I’m researching the proper food for a large-breed puppy (GSD) and I don’t want protein contributing any more than it should to her growth during the first 2 years. Yet I imagine she’ll be getting a lot of protein from high-value treats during training (eg, freeze-dried liver). My question is about how to best compensate for this extra protein?
I do realize kibble can also be used for training–should I simply minimize the use of high-value training treats and not worry about the extra protein in an occasional liver treaT?
Kibble will only get you so far in training, you definitely want some value. Protein isn’t really the issue when it comes to LGP, its kind of old research. If you go to the canine nutrition forums, there is an excellent thread on this very topic, if you read the first few pages of links, Hound Dog Mom has done excellent in getting some really current research in there (she has Bloodhounds). Page 35 or so has a list of acceptable LGP foods, and it’s really more about the calcium
- This reply was modified 5 years, 2 months ago by aquariangt.
Thanks aquariagt… This canine nutrition forum is terrible with respect to searching. I’ll try to find the thread manually and leave a comment there if I have questions.
I happen to be reading Linda Case’s “Dog Food Logic” this week, which is up to date. I know what you mean about skeptvet, but strangely enough he recommends the book. Patricia McConnell also recommends it. The book’s recommendation for LGP is only 300-350 cal/cup, and she does say it’s more about calories and calcium, but I’m finding it difficult (so far) to find so few calories in a puppy food …
… The research continues …
- This reply was modified 5 years, 2 months ago by michael s. Reason: Spelling
Yes, the forums are rough for searching-not to mention I apparently lied and it’s in Diet and Health :), here’s a link:
I did go back and read skeptvet link, and that’s why I edited, because for once I actually agree with him in that topic
as far as kcals per cup-the only thing that tells us is how much is in it 🙂 you feed less of a higher calorie more nutrient dense food, so you really want to look more for calcium ratios per calorie. Like I said, read some of those links-though it sounds like your research is going well- and hit up the page of LGP approved foods because that will give you a fantastic starting point. My one word of warning is HDM is quite busy (she actually helps with this site now) so it hasn’t been updated in a bit, so if it were me (I have small dogs these days) I would look up some foods, and verify the #s myself, as formulas changetheBCnutMember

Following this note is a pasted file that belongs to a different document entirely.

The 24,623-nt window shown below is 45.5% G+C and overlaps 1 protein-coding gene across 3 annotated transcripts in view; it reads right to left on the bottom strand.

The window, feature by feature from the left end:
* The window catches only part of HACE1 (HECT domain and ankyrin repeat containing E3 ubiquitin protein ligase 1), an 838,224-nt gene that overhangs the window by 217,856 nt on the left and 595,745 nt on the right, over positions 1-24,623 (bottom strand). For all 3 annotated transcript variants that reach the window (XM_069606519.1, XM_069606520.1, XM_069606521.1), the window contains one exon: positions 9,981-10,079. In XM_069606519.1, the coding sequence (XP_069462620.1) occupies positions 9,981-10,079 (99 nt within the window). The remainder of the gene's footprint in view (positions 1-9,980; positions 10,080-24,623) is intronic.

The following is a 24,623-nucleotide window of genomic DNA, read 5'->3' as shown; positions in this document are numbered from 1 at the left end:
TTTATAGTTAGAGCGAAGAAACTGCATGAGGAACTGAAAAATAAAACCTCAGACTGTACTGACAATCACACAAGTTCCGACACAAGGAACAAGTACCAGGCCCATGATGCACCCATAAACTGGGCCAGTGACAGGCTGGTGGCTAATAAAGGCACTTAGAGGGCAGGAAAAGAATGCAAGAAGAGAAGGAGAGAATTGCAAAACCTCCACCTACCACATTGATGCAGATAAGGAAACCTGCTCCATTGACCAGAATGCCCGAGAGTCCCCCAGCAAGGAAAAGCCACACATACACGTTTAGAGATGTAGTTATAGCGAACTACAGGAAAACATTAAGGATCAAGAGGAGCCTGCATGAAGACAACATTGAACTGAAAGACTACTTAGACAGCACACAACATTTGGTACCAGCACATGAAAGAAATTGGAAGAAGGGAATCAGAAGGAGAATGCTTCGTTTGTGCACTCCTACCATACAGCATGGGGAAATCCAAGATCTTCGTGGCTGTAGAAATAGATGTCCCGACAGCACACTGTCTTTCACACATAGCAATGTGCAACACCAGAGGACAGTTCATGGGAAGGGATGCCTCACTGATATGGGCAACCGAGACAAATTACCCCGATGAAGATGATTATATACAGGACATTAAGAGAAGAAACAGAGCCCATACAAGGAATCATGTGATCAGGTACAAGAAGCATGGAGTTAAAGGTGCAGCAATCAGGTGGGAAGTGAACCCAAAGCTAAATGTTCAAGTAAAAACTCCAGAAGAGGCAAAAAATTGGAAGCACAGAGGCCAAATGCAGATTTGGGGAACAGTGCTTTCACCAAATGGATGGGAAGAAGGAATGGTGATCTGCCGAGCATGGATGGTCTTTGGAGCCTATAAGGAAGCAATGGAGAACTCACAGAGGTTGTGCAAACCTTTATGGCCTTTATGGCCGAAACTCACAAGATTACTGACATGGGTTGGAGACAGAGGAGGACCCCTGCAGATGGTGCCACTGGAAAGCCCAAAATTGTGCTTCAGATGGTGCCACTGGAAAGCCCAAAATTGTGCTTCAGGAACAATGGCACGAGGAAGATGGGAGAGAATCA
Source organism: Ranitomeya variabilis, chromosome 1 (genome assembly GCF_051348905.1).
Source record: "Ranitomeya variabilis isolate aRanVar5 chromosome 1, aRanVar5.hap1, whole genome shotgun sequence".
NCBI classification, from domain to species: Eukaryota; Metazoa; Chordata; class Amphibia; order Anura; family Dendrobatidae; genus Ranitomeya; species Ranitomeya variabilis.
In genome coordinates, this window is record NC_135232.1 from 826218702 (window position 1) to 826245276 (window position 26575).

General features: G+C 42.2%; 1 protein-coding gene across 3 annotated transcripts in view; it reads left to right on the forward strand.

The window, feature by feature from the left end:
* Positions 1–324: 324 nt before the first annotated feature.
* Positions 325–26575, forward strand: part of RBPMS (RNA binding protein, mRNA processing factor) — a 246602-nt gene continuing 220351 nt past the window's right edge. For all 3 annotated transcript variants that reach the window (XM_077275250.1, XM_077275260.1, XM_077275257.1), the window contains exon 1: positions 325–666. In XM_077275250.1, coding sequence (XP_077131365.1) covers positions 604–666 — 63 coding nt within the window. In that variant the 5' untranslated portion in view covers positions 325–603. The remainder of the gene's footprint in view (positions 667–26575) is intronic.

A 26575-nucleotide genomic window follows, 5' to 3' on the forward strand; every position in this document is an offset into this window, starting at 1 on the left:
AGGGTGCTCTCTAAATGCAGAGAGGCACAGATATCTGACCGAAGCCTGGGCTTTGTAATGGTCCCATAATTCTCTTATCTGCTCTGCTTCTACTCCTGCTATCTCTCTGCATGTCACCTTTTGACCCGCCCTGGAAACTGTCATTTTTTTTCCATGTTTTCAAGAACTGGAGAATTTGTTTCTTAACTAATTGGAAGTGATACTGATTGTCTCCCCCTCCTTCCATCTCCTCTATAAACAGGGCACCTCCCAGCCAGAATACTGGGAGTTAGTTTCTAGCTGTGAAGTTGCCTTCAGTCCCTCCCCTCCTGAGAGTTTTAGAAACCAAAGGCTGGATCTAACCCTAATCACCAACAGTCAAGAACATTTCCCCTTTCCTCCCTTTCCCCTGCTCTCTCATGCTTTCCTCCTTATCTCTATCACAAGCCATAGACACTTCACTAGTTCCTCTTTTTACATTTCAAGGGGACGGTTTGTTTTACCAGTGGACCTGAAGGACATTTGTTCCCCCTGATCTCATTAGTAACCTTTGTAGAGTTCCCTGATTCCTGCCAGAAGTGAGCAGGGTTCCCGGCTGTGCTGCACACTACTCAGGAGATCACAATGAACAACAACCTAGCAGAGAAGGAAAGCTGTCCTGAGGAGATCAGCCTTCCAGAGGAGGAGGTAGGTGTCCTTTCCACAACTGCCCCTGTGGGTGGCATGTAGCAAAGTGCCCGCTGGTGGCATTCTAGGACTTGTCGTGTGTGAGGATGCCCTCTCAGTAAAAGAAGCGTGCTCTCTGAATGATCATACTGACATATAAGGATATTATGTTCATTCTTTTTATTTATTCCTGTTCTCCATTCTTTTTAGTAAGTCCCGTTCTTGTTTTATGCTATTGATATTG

HDM is getting ready to start vet school and rarely has time anymore, but when she is on, she hands out pearls of wisdom freely.
Keep your dog lean until full grown. Puppy fat is VERY bad. And don’t worry about protein except as many protein sources also bring added calcium. Lean boneless meats are best. You can slice them thin and cook them on low heat for hours or get a dehydrator and make your own jerky. Then cut it into very small pieces, only a pinch will do. I devide mine up into what I consider a serving size and put them in snack size ziplocks and store in the freeze, so all I have to do is grab a ziplock out of the freezer and go.
Thanks again …
Good point about calorie/nutrient dense recipes. Relative to #s like 2.5g Ca per 1000kcal, is it possible to determine the pup’s daily portion? For example, if the pup weighs 25lb, can a daily portion be determined on the basis of feeding the pup based on so many calories (kcal) per pound per day? From Linda Case, I haven’t yet read on what basis daily portions are determined(?)
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